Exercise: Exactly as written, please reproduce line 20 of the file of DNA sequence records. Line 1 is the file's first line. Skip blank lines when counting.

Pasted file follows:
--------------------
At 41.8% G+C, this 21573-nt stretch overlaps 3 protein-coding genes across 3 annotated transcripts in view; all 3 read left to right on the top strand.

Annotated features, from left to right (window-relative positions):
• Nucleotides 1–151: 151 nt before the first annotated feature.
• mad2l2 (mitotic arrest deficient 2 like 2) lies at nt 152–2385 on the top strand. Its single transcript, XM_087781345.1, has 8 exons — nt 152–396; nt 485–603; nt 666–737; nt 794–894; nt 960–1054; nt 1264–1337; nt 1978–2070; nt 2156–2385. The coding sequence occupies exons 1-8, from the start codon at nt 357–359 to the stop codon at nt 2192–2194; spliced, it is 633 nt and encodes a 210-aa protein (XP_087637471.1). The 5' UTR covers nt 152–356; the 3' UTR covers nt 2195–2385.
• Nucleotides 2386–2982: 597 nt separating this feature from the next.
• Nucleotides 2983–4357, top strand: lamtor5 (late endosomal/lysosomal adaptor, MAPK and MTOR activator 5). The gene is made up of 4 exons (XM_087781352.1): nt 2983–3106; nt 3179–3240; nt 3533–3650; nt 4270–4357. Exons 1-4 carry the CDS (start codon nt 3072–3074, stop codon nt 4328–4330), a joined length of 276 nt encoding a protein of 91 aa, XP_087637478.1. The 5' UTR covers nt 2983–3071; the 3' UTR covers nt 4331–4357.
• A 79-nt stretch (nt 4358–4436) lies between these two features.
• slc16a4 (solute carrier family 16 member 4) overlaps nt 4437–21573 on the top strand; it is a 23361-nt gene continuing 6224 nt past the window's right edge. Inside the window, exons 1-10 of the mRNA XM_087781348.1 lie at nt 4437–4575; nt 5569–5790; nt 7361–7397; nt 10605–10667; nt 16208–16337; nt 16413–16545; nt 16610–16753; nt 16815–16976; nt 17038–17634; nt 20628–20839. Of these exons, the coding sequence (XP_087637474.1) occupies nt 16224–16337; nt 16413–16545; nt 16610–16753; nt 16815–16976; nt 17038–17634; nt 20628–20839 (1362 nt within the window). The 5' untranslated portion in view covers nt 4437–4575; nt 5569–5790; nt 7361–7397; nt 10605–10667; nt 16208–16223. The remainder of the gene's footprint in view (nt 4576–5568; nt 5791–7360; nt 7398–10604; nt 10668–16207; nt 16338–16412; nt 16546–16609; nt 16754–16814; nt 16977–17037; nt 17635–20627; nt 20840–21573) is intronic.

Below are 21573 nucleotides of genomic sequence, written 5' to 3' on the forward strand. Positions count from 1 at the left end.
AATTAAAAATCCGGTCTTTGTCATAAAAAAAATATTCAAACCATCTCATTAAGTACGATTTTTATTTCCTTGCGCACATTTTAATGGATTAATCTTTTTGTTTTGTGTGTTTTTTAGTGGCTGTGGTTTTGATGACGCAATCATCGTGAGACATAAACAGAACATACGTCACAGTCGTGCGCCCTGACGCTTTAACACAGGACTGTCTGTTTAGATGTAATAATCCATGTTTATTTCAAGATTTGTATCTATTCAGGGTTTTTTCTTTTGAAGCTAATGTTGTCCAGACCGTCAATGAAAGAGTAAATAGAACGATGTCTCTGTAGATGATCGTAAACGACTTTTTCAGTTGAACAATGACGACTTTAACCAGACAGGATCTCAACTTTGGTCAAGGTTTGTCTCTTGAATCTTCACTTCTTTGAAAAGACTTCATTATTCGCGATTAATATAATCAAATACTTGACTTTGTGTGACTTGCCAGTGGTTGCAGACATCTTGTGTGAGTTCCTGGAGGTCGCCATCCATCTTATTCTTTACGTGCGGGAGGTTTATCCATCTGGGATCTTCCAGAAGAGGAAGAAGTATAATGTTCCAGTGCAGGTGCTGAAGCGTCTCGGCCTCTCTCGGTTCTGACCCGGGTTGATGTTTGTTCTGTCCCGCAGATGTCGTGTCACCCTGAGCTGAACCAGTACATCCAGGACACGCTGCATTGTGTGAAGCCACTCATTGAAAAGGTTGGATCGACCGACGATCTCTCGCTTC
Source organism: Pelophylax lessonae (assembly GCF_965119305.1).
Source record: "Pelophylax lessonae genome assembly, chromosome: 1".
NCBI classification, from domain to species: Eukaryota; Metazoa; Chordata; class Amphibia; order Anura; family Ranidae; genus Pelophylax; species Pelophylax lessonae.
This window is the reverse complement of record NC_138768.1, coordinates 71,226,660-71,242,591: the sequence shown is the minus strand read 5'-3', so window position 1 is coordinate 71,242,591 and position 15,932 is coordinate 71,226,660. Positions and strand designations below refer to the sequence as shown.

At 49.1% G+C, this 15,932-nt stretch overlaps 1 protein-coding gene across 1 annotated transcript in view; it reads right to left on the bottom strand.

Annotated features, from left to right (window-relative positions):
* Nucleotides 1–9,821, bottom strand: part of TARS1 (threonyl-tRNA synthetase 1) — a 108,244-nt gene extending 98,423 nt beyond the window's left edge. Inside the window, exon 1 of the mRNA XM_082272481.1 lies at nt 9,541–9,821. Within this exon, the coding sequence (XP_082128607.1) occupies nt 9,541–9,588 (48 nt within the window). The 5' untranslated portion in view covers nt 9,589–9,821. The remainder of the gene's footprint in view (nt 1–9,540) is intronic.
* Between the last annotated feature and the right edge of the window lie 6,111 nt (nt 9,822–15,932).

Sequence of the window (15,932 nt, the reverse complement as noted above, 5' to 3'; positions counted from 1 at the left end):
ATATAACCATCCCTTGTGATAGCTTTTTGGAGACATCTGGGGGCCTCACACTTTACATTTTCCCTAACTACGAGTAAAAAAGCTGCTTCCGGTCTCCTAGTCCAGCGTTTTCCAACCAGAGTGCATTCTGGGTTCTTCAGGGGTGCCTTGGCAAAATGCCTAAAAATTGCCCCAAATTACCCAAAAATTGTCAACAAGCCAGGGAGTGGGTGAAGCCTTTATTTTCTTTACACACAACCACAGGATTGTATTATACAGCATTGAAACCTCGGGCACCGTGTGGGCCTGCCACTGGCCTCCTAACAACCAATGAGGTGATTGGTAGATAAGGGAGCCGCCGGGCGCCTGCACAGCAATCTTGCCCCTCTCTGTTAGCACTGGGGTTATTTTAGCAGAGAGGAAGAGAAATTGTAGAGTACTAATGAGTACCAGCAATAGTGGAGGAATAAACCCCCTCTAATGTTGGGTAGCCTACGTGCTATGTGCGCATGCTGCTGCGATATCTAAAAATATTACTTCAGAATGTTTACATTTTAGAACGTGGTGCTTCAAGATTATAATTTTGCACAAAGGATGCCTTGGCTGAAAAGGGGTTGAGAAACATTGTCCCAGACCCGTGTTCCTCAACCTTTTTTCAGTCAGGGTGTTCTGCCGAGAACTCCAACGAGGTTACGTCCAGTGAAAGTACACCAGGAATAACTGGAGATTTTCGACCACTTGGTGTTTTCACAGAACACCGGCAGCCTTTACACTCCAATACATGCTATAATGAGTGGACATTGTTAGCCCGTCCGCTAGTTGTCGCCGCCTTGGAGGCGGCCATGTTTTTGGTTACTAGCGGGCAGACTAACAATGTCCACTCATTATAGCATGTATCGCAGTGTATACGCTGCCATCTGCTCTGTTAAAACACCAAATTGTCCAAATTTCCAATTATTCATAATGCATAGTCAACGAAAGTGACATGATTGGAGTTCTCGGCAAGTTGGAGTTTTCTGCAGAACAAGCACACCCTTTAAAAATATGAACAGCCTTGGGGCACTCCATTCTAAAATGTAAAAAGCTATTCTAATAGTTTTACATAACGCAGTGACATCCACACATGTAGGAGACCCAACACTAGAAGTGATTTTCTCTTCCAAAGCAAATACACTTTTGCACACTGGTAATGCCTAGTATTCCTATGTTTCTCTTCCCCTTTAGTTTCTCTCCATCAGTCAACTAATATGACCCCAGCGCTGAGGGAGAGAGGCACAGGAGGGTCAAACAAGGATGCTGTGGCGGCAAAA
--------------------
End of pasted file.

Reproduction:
ATATAACCATCCCTTGTGATAGCTTTTTGGAGACATCTGGGGGCCTCACACTTTACATTTTCCCTAACTACGAGTAAAAAAGCTGCTTCCGGTCTCCTAGTCCAGCGTTTTCCAACCAGAGTGCATTCTGGGTTCTTCAGGGGTGCCTTGGCAAAATGCCTAAAAATTGCCCCAAATTACCCAAAAATTGTCAACAAGCCAGGGAGTGGGTGAAGCCTTTATTTTCTTTACACACAACCACAGGATTGTATTATACAGCATTGAAACCTCGGGCACCGTGTGGGCCTGCCACTGGCCTCCTAACAACCAATGAGGTGATTGGTAGATAAGGGAGCCGCCGGGCGCCTGCACAGCAATCTTGCCCCTCTCTGTTAGCACTGGGGTTATTTTAGCAGAGAGGAAGAGAAATTGTAGAGTACTAATGAGTACCAGCAATAGTGGAGGAATAAACCCCCTCTAATGTTGGGTAGCCTACGTGCTATGTGCGCATGCTGCTGCGATATCTAAAAATATTACTTCAGAATGTTTACATTTTAGAACGTGGTGCTTCAAGATTATAATTTTGCACAAAGGATGCCTTGGCTGAAAAGGGGTTGAGAAACATTGTCCCAGACCCGTGTTCCTCAACCTTTTTTCAGTCAGGGTGTTCTGCCGAGAACTCCAACGAGGTTACGTCCAGTGAAAGTACACCAGGAATAACTGGAGATTTTCGACCACTTGGTGTTTTCACAGAACACCGGCAGCCTTTACACTCCAATACATGCTATAATGAGTGGACATTGTTAGCCCGTCCGCTAGTTGTCGCCGCCTTGGAGGCGGCCATGTTTTTGGTTACTAGCGGGCAGACTAACAATGTCCACTCATTATAGCATGTATCGCAGTGTATACGCTGCCATCTGCTCTGTTAAAACACCAAATTGTCCAAATTTCCAATTATTCATAATGCATAGTCAACGAAAGTGACATGATTGGAGTTCTCGGCAAGTTGGAGTTTTCTGCAGAACAAGCACACCCTTTAAAAATATGAACAGCCTTGGGGCACTCCATTCTAAAATGTAAAAAGCTATTCTAATAGTTTTACATAACGCAGTGACATCCACACATGTAGGAGACCCAACACTAGAAGTGATTTTCTCTTCCAAAGCAAATACACTTTTGCACACTGGTAATGCCTAGTATTCCTATGTTTCTCTTCCCCTTTAGTTTCTCTCCATCAGTCAACTAATATGACCCCAGCGCTGAGGGAGAGAGGCACAGGAGGGTCAAACAAGGATGCTGTGGCGGCAAAA